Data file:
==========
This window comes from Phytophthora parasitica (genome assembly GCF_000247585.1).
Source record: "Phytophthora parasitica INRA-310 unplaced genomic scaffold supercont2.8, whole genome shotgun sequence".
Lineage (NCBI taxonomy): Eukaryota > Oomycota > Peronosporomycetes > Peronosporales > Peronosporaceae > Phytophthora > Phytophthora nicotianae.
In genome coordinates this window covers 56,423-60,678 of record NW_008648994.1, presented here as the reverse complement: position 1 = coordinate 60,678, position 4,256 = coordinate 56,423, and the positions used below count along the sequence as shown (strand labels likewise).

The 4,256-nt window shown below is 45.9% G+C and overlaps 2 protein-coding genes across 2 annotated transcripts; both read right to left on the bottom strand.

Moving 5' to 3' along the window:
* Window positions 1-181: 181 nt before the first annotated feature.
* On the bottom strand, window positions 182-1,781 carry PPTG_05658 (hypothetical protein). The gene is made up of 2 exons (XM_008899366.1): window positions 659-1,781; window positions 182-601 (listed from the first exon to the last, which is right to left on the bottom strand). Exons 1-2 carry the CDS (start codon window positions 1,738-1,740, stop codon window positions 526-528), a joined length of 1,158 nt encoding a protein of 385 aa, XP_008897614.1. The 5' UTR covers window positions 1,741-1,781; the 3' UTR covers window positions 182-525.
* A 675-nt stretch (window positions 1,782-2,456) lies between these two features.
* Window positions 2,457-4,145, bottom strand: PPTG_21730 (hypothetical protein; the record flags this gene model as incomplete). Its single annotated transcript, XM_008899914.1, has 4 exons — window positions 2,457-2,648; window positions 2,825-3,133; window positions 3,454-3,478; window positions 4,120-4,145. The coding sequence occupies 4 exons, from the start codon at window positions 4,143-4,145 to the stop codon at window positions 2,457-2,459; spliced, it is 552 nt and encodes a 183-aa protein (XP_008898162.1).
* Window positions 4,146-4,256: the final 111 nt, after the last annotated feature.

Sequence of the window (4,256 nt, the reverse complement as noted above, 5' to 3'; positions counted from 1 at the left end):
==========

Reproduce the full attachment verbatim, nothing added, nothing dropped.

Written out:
This window comes from Phytophthora parasitica (genome assembly GCF_000247585.1).
Source record: "Phytophthora parasitica INRA-310 unplaced genomic scaffold supercont2.8, whole genome shotgun sequence".
Lineage (NCBI taxonomy): Eukaryota > Oomycota > Peronosporomycetes > Peronosporales > Peronosporaceae > Phytophthora > Phytophthora nicotianae.
In genome coordinates this window covers 56,423-60,678 of record NW_008648994.1, presented here as the reverse complement: position 1 = coordinate 60,678, position 4,256 = coordinate 56,423, and the positions used below count along the sequence as shown (strand labels likewise).

The 4,256-nt window shown below is 45.9% G+C and overlaps 2 protein-coding genes across 2 annotated transcripts; both read right to left on the bottom strand.

Moving 5' to 3' along the window:
* Window positions 1-181: 181 nt before the first annotated feature.
* On the bottom strand, window positions 182-1,781 carry PPTG_05658 (hypothetical protein). The gene is made up of 2 exons (XM_008899366.1): window positions 659-1,781; window positions 182-601 (listed from the first exon to the last, which is right to left on the bottom strand). Exons 1-2 carry the CDS (start codon window positions 1,738-1,740, stop codon window positions 526-528), a joined length of 1,158 nt encoding a protein of 385 aa, XP_008897614.1. The 5' UTR covers window positions 1,741-1,781; the 3' UTR covers window positions 182-525.
* A 675-nt stretch (window positions 1,782-2,456) lies between these two features.
* Window positions 2,457-4,145, bottom strand: PPTG_21730 (hypothetical protein; the record flags this gene model as incomplete). Its single annotated transcript, XM_008899914.1, has 4 exons — window positions 2,457-2,648; window positions 2,825-3,133; window positions 3,454-3,478; window positions 4,120-4,145. The coding sequence occupies 4 exons, from the start codon at window positions 4,143-4,145 to the stop codon at window positions 2,457-2,459; spliced, it is 552 nt and encodes a 183-aa protein (XP_008898162.1).
* Window positions 4,146-4,256: the final 111 nt, after the last annotated feature.

Sequence of the window (4,256 nt, the reverse complement as noted above, 5' to 3'; positions counted from 1 at the left end):